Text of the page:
Like the intrepid explorers before you, cruise Canada’s and Alaska’s Inside Passages for twelve nights. Glacial fjords, winding passages, rainforest, totems, wildlife, adventure—it’s all there.
• Cruise Alaska’s and Canada’s Inside Passages
• Native culture, whales, and wildlife viewing
• Kayak, paddle board, and hike
• Explore Misty Fjords National Monument and Fords Terror
• Dawes Glacier and the ice-rich waters of Endicott Arm
• Watch for whales in Stephens Passage
• Adventure activity in Thomas Bay and Tongass National Forest
• Wrangell’s Kiksetti Totem Park and Chief Shakes Tribal House
• Transit Wrangell Narrows and wildlife-rich Behm Canal
Welcome to Seattle! Depending on your vessel, you’ll sail north from downtown Seattle admiring the waterfront skyline view, or depart from Fishermen’s Terminal transiting the Hiram M. Chittenden Locks where you're lowered twenty feet into the Salish Sea.
Gunkhole close to shore by skiff or kayak, exploring this serene archipelago—first charted by European explorers in 1791. Join your expedition guides along the shoreline and in the forest for invigorating hikes and discoveries. And keep watch for local residents—harbor seals, orcas, eagles, sea stars.
Mountains rise higher and fjords become more dramatic. Intricate waterways and fjords alongside temperate rainforests are ideal for sighting orca, seals, sea lions, sea otters, dolphins, porpoise, sea birds, and spotting bald eagles from on deck. Unlock the natural history of the area and discover how Native influences and the fishing and forest industries have shaped these sparsely-populated islands and communities.
Take in the pure, wilderness air and fill your days through the passage with splendid scenery, relaxation, and plenty of onboard activities. Your expedition team aims to entertain and keep you busy with engaging presentations, games, and enlightening narration.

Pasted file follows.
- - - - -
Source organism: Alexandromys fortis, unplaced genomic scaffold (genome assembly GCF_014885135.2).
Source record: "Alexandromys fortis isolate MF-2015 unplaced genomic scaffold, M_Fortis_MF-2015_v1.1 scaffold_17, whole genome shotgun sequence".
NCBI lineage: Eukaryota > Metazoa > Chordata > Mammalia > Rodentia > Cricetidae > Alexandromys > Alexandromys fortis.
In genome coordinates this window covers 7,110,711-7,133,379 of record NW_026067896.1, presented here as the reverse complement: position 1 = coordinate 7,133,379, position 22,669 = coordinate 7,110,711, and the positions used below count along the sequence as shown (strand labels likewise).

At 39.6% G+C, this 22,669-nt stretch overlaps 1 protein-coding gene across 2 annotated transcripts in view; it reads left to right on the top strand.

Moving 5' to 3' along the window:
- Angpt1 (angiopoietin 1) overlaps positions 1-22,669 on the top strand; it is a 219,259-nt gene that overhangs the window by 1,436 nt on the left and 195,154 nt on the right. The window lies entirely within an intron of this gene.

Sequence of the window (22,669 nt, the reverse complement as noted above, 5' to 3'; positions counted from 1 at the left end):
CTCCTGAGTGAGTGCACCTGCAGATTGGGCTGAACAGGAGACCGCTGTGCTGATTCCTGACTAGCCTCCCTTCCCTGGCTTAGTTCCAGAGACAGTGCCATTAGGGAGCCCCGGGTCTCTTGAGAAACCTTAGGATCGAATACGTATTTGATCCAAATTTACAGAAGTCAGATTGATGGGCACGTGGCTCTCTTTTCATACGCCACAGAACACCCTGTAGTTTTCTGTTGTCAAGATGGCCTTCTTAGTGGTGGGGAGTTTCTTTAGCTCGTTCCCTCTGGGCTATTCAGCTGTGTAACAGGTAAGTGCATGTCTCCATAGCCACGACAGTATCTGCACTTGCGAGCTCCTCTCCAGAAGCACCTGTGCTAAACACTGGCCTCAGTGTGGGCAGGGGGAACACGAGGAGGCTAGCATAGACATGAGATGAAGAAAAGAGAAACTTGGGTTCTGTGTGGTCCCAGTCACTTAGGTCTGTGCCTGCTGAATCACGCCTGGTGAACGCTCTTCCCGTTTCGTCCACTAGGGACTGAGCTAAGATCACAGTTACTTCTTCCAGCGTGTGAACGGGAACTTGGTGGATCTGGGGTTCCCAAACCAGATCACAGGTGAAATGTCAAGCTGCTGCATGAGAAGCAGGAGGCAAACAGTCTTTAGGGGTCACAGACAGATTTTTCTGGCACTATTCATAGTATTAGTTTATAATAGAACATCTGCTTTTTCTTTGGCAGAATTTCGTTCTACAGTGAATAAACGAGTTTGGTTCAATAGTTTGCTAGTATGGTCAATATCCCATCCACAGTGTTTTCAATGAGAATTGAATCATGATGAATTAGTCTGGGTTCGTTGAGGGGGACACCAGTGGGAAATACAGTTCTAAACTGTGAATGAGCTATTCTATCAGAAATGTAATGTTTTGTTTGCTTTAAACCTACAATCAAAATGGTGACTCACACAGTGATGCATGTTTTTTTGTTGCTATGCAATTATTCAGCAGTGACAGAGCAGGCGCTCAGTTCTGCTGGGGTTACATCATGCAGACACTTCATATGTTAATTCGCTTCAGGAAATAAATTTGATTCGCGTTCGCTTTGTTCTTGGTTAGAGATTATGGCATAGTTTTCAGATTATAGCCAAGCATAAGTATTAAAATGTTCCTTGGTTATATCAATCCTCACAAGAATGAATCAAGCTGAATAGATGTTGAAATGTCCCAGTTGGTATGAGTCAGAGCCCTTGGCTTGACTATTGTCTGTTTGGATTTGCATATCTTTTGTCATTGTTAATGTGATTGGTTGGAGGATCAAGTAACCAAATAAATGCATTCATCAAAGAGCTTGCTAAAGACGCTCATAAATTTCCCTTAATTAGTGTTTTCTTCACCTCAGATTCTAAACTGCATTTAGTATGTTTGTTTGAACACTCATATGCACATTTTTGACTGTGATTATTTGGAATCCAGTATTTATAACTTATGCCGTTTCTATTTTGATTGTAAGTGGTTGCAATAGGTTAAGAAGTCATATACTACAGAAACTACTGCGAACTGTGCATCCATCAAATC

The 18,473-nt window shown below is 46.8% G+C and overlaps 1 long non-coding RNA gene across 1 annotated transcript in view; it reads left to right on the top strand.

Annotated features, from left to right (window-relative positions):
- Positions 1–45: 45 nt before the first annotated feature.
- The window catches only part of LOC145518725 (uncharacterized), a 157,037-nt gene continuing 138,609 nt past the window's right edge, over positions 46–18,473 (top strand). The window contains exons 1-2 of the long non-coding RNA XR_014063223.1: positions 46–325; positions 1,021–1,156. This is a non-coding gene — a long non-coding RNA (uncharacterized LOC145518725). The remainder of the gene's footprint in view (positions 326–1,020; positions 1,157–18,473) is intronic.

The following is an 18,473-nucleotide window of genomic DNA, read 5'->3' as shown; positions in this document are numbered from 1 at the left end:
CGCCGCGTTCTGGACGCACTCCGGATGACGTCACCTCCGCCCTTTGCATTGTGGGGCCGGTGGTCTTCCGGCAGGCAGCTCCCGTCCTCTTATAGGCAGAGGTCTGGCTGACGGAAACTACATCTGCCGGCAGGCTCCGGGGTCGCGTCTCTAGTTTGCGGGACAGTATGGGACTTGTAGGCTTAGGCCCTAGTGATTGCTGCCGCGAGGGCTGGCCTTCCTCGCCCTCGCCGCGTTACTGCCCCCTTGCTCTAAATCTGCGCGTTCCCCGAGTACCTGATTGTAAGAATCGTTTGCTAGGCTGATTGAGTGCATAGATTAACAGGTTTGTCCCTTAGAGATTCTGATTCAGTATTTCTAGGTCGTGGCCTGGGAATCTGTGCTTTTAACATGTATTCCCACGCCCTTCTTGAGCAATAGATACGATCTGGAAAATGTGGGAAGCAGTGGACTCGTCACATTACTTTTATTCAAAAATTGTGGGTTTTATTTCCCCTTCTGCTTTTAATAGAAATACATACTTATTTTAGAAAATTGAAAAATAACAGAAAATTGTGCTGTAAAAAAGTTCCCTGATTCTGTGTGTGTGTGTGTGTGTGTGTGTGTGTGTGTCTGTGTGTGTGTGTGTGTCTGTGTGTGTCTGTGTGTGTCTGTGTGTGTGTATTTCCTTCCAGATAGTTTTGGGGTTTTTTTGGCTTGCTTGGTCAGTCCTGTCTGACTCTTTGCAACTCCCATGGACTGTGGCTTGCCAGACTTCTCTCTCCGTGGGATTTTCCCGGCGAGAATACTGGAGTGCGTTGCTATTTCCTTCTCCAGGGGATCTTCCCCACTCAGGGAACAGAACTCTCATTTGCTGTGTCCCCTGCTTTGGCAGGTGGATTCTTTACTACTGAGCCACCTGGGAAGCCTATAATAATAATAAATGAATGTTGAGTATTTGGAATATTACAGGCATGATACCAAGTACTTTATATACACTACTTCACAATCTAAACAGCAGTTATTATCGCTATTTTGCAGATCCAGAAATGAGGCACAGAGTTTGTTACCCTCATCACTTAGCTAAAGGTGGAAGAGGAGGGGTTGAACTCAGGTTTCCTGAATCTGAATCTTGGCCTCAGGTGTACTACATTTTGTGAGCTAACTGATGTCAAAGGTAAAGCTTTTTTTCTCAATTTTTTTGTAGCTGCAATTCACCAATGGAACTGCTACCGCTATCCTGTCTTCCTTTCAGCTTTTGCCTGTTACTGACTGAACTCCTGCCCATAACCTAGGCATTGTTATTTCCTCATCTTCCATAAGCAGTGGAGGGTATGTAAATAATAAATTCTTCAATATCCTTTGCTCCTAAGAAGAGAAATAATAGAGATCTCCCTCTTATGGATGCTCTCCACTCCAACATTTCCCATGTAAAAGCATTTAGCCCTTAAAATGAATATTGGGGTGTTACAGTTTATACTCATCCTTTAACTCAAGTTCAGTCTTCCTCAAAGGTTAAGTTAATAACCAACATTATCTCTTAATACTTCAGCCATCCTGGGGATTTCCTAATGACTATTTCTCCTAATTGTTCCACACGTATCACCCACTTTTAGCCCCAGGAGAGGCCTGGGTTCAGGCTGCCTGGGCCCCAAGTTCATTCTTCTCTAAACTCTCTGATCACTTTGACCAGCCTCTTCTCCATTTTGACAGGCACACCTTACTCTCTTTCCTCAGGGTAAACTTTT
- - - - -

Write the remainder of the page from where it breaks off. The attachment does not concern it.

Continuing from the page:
Pass the ghost town of Butedale, on British Columbia’s Princess Royal Island, before passing through Prince Rupert, BC and crossing the US/Canadian border into Alaska.
Alaska’s southernmost city and “salmon capital of the world” also claims fame to having the world’s largest collection of standing totem poles. Explore Tlingit culture, and the notorious Creek Street, once a red-light district in downtown Ketchikan.
Home to nearly every ecosystem in Southeast Alaska—stunning glacial valleys filled with seawater, untouched wetlands and estuaries, and 3,000-foot vertical cliffs that are a haven for wildlife. Soak in the splendor of this largely unknown corner of the world with an up-close look at this majestic, 2.3 million-acre wilderness.
Wildlife abounds in Behm Canal and the surrounding Tongass National Forest—orca, porpoise, seals, black bears, mink, eagles, and otters. Paddle along pristine waterways or venture out on an intertidal shore walk.
Home to native culture, wildlife, and wonder—Wrangell is one of the oldest towns in Alaska. Brush up on your Tlingit culture and view recently carved totem poles at Kiksetti Totem Park. Wander past the fishing marina to the famed and historically significant Chief Shakes Tribal House. Touch Wrangell's storied past at the artifact-filled museum.